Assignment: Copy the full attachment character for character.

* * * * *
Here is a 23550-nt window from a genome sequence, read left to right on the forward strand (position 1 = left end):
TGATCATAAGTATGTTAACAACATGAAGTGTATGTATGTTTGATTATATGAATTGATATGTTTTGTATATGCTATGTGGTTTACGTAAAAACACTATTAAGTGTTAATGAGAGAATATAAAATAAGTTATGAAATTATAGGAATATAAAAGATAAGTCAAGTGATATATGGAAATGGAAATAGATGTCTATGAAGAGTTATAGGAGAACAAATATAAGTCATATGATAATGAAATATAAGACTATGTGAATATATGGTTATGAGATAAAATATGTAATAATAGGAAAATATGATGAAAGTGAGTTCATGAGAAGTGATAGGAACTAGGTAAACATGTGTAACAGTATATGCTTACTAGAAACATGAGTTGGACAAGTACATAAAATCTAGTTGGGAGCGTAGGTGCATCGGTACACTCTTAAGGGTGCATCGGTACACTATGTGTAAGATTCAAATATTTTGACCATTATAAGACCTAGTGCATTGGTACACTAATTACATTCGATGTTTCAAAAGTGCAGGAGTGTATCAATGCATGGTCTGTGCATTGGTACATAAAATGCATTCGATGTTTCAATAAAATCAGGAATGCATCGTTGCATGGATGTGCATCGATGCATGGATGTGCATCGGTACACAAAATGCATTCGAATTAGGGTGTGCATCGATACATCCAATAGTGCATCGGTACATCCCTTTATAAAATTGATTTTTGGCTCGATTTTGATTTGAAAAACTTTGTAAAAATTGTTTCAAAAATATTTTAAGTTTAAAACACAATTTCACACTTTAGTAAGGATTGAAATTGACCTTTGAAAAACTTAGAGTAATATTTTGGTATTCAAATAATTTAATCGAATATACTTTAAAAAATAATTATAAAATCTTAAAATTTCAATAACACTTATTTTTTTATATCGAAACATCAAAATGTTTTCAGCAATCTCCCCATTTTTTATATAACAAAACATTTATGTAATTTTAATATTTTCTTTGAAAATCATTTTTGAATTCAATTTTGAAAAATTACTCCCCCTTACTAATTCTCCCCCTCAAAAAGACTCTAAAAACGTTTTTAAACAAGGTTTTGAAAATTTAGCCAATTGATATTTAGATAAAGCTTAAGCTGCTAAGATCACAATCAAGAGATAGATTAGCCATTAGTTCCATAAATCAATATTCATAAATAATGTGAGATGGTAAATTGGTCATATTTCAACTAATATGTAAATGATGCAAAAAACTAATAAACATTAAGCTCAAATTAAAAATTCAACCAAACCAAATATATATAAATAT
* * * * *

Here is a 23550-nt window from a genome sequence, read left to right on the forward strand (position 1 = left end):
TGATCATAAGTATGTTAACAACATGAAGTGTATGTATGTTTGATTATATGAATTGATATGTTTTGTATATGCTATGTGGTTTACGTAAAAACACTATTAAGTGTTAATGAGAGAATATAAAATAAGTTATGAAATTATAGGAATATAAAAGATAAGTCAAGTGATATATGGAAATGGAAATAGATGTCTATGAAGAGTTATAGGAGAACAAATATAAGTCATATGATAATGAAATATAAGACTATGTGAATATATGGTTATGAGATAAAATATGTAATAATAGGAAAATATGATGAAAGTGAGTTCATGAGAAGTGATAGGAACTAGGTAAACATGTGTAACAGTATATGCTTACTAGAAACATGAGTTGGACAAGTACATAAAATCTAGTTGGGAGCGTAGGTGCATCGGTACACTCTTAAGGGTGCATCGGTACACTATGTGTAAGATTCAAATATTTTGACCATTATAAGACCTAGTGCATTGGTACACTAATTACATTCGATGTTTCAAAAGTGCAGGAGTGTATCAATGCATGGTCTGTGCATTGGTACATAAAATGCATTCGATGTTTCAATAAAATCAGGAATGCATCGTTGCATGGATGTGCATCGATGCATGGATGTGCATCGGTACACAAAATGCATTCGAATTAGGGTGTGCATCGATACATCCAATAGTGCATCGGTACATCCCTTTATAAAATTGATTTTTGGCTCGATTTTGATTTGAAAAACTTTGTAAAAATTGTTTCAAAAATATTTTAAGTTTAAAACACAATTTCACACTTTAGTAAGGATTGAAATTGACCTTTGAAAAACTTAGAGTAATATTTTGGTATTCAAATAATTTAATCGAATATACTTTAAAAAATAATTATAAAATCTTAAAATTTCAATAACACTTATTTTTTTATATCGAAACATCAAAATGTTTTCAGCAATCTCCCCATTTTTTATATAACAAAACATTTATGTAATTTTAATATTTTCTTTGAAAATCATTTTTGAATTCAATTTTGAAAAATTACTCCCCCTTACTAATTCTCCCCCTCAAAAAGACTCTAAAAACGTTTTTAAACAAGGTTTTGAAAATTTAGCCAATTGATATTTAGATAAAGCTTAAGCTGCTAAGATCACAATCAAGAGATAGATTAGCCATTAGTTCCATAAATCAATATTCATAAATAATGTGAGATGGTAAATTGGTCATATTTCAACTAATATGTAAATGATGCAAAAAACTAATAAACATTAAGCTCAAATTAAAAATTCAACCAAACCAAATATATATAAATAT